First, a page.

With a stellar cast, top-notch performances and terrific script, “I Hate Hamlet” promises a lovely evening at the theater. Whether you are a fan of Shakespeare or it’s not your cup of tea, either way you’re in for a wonderful treat. Don’t miss this one.

Enjoy a drink at Griswold’s Café on the lower level of the theater and take a chance at 50/50 during intermission. Proceeds will help upgrade and maintain the historic building.

Theatre Three, 412 Main St., Port Jefferson will present “I Hate Hamlet” through Feb. 3. Contains adult subject matter; parental discretion is advised. The Mainstage season continues with the musical comedy “Nunsense” from Feb. 24 to March 24 and the courtroom drama “12 Angry Men” from April 7 to May 5. Tickets are $35 adults, $28 students and seniors, $20 children ages 5 to 12. To order, call 631-928-9100 or visit www.theatrethree.com.

All photos by Brian Hoerger, Theatre Three Productions Inc.

Sloan Wainwright. Photo courtesy of LIM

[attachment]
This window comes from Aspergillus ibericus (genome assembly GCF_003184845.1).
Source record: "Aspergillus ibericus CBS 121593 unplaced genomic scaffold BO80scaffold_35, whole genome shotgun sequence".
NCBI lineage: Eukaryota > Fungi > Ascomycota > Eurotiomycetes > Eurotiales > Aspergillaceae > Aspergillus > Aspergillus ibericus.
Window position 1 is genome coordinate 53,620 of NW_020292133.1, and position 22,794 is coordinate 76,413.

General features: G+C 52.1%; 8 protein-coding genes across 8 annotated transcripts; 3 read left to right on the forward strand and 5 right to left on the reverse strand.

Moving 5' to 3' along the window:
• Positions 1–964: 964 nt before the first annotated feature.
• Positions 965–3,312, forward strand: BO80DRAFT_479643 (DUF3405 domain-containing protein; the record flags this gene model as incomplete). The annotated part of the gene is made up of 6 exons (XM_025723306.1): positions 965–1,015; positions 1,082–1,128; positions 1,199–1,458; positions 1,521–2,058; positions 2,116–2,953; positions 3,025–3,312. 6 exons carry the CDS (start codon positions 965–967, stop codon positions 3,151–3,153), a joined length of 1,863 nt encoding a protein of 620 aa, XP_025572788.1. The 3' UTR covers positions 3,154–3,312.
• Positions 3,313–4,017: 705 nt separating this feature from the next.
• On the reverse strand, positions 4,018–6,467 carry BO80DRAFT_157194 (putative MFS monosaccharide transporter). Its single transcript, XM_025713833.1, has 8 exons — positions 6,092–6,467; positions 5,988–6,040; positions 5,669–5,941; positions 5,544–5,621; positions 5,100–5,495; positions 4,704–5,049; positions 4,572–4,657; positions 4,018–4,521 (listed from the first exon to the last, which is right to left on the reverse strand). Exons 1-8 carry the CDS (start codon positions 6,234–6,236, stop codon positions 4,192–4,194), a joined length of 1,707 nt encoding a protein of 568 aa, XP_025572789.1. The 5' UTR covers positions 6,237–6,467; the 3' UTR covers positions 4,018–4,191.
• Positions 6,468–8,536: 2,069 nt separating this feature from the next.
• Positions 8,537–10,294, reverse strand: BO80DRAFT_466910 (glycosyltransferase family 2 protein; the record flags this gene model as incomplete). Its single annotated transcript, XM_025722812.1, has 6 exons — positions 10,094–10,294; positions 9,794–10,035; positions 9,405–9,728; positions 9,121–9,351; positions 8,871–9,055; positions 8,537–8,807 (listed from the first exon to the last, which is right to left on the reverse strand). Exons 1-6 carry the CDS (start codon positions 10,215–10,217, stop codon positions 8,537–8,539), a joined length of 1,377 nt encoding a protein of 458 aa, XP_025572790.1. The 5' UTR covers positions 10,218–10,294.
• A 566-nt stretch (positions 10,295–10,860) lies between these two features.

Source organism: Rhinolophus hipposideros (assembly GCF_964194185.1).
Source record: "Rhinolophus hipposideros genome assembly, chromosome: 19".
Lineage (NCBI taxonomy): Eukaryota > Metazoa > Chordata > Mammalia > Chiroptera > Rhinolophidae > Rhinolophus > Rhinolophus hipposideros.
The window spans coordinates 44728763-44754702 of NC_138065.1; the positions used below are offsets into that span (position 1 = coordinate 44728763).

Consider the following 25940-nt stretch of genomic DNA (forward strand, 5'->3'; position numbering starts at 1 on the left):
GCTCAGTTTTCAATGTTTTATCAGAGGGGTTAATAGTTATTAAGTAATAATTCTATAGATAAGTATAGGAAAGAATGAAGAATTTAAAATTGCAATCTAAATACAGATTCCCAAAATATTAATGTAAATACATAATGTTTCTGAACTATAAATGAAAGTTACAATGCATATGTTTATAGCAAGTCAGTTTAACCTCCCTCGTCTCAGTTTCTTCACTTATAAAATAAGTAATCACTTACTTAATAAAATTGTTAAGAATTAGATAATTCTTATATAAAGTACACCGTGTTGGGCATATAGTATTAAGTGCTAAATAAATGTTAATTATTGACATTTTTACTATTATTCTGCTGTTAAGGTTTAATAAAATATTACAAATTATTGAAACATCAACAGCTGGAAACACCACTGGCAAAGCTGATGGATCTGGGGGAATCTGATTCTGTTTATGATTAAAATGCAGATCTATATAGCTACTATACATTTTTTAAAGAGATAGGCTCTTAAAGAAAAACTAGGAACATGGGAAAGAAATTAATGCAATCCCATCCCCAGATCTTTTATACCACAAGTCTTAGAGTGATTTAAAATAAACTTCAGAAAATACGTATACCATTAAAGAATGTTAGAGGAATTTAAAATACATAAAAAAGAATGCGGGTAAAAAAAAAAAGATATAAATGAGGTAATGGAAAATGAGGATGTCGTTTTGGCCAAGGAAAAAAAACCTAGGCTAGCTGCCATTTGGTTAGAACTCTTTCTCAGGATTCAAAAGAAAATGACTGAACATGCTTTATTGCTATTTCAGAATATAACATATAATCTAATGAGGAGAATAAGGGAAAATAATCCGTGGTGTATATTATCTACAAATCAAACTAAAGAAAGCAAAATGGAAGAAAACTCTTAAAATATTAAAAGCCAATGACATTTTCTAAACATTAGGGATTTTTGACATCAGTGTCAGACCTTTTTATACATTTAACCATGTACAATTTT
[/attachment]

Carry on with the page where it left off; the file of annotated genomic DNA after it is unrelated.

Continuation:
Save the date! On Sunday, Jan. 21 at 3 p.m. the Long Island Museum, 1200 Route 25A, Stony Brook will welcome Sloan Wainwright, performing live in the Carriage Museum’s Gillespie Room as part of the Sunday Street Music Series presented by WUSB-FM radio and the Greater Port Jefferson-Northern Brookhaven Arts Council.

The singer/songwriter is at ease in a variety of American musical styles — pop, folk, jazz and blues — all held together by the melodious tone of her rich contralto. Her family tree (brother and folk music luminary Loudon Wainwright, nephew Rufus Wainwright, nieces Martha Wainwright and Lucy Wainwright Roche) reads like a who’s who of contemporary folk music.

Wainwright’s incredible gift is not only her unique songwriting ability but also her dramatically voiced rendition of original songs. Wainwright brings original songs from a new album, “Bright Side of a Rainy Day,” to this performance, along with her interpretations of songs by Joni Mitchell, Bob Dylan, Paul Simon and others. She will be accompanied by her longtime guitarist and collaborator Stephen Murphy for this performance.